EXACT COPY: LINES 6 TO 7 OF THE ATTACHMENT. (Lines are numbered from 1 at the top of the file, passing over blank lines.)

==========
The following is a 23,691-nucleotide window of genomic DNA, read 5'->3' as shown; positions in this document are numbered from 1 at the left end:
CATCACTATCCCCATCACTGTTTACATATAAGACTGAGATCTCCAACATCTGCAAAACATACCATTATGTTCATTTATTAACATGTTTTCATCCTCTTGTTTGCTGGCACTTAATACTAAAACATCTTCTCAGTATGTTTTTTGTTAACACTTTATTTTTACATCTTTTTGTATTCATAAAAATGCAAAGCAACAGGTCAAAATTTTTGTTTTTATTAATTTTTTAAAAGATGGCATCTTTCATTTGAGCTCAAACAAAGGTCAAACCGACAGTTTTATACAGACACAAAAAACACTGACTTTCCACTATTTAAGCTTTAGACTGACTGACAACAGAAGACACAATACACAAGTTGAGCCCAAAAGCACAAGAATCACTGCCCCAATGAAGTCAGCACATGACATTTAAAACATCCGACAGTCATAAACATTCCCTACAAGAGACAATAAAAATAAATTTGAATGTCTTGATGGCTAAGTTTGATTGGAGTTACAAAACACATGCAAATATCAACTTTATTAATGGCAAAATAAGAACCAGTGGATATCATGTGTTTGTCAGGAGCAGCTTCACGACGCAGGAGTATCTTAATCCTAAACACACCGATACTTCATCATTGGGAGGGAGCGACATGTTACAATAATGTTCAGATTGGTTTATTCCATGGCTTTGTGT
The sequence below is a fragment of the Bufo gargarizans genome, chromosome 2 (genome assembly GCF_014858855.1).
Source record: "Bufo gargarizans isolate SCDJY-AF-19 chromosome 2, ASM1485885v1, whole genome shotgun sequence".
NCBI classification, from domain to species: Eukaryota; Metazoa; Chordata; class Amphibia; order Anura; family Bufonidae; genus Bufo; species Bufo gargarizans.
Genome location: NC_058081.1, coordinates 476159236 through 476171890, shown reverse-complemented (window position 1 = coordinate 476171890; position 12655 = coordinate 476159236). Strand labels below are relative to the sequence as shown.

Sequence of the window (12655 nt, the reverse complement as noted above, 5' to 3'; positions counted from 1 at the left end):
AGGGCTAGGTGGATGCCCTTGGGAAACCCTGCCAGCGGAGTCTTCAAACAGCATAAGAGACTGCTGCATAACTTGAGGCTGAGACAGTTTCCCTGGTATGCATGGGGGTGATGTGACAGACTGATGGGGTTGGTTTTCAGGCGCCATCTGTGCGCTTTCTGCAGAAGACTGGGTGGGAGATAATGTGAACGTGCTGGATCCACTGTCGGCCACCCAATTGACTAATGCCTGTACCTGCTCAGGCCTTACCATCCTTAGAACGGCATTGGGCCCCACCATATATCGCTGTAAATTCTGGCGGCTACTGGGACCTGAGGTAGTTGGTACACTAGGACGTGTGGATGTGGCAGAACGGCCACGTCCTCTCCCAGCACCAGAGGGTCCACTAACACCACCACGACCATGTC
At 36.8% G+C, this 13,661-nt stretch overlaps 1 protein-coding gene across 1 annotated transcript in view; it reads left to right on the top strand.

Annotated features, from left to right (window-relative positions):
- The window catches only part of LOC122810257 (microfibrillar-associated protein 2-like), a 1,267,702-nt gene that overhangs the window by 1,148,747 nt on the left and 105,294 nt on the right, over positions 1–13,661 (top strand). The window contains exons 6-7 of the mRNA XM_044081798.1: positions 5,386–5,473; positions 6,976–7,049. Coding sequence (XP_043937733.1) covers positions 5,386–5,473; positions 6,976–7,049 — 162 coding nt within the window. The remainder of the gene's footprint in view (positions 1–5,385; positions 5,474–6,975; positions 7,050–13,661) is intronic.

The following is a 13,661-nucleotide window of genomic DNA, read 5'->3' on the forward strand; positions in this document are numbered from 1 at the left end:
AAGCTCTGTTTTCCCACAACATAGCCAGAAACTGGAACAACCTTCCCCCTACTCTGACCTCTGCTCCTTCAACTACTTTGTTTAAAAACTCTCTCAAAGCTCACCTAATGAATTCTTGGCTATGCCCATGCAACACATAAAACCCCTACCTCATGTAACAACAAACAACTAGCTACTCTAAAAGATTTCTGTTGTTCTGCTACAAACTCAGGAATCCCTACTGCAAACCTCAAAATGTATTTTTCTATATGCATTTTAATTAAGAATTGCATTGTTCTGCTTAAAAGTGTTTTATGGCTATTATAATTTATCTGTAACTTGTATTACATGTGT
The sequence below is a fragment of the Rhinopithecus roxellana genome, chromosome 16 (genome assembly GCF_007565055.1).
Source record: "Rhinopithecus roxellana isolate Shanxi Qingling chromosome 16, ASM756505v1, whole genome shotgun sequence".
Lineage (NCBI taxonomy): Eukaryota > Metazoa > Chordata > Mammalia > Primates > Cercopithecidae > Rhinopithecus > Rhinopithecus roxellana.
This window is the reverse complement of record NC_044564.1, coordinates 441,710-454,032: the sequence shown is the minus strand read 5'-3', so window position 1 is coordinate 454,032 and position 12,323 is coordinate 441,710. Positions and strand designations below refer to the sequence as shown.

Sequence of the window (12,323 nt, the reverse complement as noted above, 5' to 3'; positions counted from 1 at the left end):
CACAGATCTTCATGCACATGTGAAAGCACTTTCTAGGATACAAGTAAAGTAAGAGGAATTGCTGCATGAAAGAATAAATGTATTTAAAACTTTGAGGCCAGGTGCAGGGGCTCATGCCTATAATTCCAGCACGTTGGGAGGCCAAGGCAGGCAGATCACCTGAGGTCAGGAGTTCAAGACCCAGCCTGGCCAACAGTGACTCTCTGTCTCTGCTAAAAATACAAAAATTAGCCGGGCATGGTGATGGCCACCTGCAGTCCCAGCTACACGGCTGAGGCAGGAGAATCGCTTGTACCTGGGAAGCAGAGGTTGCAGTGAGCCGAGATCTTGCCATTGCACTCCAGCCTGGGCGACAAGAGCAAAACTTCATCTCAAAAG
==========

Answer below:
Genome location: NC_058081.1, coordinates 476159236 through 476171890, shown reverse-complemented (window position 1 = coordinate 476171890; position 12655 = coordinate 476159236). Strand labels below are relative to the sequence as shown.

Sequence of the window (12655 nt, the reverse complement as noted above, 5' to 3'; positions counted from 1 at the left end):